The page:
I am so sorry about the news too. We have avoided that situation, just because over the last 3 years since we have known of the allergy, we’ve not had any retesting! There seems to be a wide variety of beliefs between medical practices. You are re-confirming for me that I want to find a different doctor for him, more like our first younger doc who seemed more on top of things. Even if the chance of outgrowing a tree nut allergy is slim, from what I have read. The younger doctor had recommended a repeat blood test after 2 years, current doc has recommended after 5 years…assuming no accidental exposures.

    • Our allergist did not think that both the boys needed to be retested for their peanut/tree nut allergy but both the boys wanted the test. Michael wanted to prove the allergist wrong…he was disappointed with the results but I do believe it eliminated the doubt. I am not sure what is common place for retesting but I believe part of our annual appointment is for our allergist to touch base with the boys to review their year.

  5. That is so interesting that your boys had to show how they would use the Epipen. What a great idea. Our first son is only 3, so it’s probably a bit early for that. However, I certainly worry about what lies ahead at school, especially in the teen years. I am sure you heard about the boy’s death in Sydney just recently? In Australia, I think most schools insist you leave the Epipen at the nurse’s office so that they know where it is. However, I really think that in a large school, it’s just too far away if anything serious does happen. Hopefully when my boys reach that age, society and school rules will continue to change so that their experience of school will be safe and enjoyable. We had our baby tested at 3 months, and I am regretting it in some ways since there are so many allergens that I can’t even name them all in one breath. We won’t get retested till 12 months, I’m certainly praying that he outgrows most of them by then. We can’t get annual appointments with our specialist since the wait list is too long! I think he is just too good, and has too many clients. Keep pressing on Susan… I’m sure your boys gain a lot of strength from all that you do for them.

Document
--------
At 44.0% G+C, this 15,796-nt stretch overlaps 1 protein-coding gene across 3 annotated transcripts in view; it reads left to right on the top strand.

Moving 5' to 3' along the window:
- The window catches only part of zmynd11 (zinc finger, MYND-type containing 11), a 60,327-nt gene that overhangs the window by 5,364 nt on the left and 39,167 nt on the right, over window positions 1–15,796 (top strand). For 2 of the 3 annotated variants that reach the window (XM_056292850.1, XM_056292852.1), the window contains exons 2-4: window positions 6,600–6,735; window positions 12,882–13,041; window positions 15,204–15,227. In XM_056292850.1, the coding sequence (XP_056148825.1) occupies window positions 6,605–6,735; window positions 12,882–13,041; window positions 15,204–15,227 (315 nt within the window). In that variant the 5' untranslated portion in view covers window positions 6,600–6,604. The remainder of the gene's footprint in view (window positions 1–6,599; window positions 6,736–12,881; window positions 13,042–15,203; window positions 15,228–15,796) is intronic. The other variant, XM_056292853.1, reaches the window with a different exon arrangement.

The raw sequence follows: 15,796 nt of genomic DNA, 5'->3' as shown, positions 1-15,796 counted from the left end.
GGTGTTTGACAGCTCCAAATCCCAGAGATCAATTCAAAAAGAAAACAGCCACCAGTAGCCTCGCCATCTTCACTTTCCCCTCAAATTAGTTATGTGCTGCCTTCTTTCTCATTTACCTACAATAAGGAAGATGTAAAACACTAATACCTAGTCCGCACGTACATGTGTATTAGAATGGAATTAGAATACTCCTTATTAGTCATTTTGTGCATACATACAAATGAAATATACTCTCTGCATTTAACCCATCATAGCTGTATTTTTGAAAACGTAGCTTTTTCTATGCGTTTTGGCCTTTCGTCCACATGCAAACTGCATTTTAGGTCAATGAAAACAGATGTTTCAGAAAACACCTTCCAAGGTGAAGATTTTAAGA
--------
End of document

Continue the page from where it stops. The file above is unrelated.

• Thank you! 🙂 I do hope that your son outgrows his food allergies. The future does look promising. I have encountered many great experiences on my boys’ journey in the school system thus far…may it continue. It is a learning process for us all. 🙂